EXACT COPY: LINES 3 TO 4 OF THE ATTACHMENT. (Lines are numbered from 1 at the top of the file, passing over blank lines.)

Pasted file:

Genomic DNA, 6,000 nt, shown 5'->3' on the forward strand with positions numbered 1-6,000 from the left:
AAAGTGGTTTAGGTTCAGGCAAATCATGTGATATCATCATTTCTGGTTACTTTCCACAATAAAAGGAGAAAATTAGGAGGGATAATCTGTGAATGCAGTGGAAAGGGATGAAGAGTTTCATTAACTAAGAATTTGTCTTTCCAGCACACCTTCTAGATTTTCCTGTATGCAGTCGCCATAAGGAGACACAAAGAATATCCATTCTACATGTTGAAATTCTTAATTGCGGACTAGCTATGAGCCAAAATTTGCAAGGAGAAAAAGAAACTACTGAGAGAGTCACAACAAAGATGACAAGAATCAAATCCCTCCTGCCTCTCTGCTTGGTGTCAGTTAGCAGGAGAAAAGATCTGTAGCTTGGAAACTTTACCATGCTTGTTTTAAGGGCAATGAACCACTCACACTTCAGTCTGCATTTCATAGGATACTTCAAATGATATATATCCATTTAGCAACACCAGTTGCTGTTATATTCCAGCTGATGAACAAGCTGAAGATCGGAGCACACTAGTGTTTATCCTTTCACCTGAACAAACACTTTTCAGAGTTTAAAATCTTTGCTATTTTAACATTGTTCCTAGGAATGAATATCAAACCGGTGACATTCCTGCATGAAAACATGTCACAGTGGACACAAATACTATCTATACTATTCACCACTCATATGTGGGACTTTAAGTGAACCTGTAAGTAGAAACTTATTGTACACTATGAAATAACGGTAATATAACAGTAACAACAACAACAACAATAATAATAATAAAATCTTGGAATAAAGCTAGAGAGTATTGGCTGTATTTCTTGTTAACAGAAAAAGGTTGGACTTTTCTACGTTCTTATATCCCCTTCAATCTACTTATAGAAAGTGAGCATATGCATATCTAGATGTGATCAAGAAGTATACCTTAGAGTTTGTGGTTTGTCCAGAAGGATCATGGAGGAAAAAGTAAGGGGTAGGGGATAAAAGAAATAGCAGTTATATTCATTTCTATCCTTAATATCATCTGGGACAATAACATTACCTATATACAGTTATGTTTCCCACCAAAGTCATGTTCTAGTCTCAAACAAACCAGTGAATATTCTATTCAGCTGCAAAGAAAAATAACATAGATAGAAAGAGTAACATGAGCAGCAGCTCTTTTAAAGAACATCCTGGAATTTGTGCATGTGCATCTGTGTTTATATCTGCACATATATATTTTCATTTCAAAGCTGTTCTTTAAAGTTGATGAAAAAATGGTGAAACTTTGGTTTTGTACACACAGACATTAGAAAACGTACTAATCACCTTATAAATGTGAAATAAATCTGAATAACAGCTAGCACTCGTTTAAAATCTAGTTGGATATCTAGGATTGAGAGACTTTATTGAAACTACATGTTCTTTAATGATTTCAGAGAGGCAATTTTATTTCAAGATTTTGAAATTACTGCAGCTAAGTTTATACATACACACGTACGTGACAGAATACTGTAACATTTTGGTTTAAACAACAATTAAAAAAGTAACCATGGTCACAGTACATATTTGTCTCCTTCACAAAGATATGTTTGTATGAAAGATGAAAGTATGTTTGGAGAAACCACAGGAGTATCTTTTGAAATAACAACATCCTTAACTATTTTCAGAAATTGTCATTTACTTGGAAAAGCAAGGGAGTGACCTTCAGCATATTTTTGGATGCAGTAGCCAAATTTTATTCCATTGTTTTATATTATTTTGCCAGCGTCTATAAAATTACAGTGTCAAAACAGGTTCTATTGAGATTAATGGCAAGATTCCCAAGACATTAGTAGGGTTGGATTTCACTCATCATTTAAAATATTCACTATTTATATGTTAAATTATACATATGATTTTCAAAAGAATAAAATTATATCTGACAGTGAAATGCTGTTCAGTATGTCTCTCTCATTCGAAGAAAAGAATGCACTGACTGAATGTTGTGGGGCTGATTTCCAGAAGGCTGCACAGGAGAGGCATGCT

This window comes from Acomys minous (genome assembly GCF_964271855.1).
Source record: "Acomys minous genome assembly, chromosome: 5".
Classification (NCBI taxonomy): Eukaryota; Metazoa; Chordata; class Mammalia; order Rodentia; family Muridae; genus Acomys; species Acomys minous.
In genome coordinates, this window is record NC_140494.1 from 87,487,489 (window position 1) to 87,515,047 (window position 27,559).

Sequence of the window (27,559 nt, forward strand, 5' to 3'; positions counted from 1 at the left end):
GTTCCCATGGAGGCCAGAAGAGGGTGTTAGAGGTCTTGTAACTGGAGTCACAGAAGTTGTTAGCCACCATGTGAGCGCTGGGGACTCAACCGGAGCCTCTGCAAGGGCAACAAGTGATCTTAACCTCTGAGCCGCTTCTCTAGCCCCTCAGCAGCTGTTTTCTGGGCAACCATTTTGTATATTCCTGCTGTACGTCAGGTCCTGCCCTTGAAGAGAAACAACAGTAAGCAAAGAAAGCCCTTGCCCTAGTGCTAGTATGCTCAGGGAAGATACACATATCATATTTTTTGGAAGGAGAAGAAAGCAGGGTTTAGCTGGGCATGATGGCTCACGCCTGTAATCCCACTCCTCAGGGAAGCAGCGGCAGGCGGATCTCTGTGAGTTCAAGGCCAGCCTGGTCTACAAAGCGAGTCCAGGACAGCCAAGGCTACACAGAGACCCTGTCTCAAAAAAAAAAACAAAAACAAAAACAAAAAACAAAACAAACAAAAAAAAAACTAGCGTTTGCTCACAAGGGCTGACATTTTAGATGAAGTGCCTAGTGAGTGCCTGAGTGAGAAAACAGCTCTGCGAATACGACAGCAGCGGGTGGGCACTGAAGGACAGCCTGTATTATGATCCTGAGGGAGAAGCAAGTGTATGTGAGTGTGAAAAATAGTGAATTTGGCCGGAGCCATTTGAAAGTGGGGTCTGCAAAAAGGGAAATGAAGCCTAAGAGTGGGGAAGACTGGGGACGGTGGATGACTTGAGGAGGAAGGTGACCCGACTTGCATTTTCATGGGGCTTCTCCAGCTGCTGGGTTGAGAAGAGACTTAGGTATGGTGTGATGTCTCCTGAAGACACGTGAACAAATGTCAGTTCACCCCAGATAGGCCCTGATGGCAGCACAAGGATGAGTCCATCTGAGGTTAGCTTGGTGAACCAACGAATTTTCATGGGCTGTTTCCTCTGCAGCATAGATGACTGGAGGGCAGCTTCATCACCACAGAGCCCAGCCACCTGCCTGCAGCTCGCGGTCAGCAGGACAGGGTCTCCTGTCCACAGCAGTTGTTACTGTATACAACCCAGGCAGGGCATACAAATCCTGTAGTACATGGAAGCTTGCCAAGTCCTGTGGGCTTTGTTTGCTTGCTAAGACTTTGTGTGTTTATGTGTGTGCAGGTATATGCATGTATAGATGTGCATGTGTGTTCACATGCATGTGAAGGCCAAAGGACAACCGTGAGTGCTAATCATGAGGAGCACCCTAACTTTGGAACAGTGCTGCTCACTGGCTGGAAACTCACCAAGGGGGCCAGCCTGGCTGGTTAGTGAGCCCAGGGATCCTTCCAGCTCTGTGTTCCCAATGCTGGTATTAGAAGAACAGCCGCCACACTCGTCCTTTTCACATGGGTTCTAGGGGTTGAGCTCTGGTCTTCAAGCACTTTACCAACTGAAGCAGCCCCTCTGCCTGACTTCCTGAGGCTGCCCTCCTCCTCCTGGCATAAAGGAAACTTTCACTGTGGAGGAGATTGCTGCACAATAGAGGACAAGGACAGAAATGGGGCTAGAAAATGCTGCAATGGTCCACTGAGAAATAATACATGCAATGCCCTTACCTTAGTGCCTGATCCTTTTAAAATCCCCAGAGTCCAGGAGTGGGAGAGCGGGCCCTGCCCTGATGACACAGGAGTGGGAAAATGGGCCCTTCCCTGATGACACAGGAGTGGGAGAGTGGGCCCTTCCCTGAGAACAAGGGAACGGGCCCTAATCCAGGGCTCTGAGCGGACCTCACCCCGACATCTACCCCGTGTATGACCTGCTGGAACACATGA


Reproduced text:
This window comes from Acomys minous (genome assembly GCF_964271855.1).
Source record: "Acomys minous genome assembly, chromosome: 5".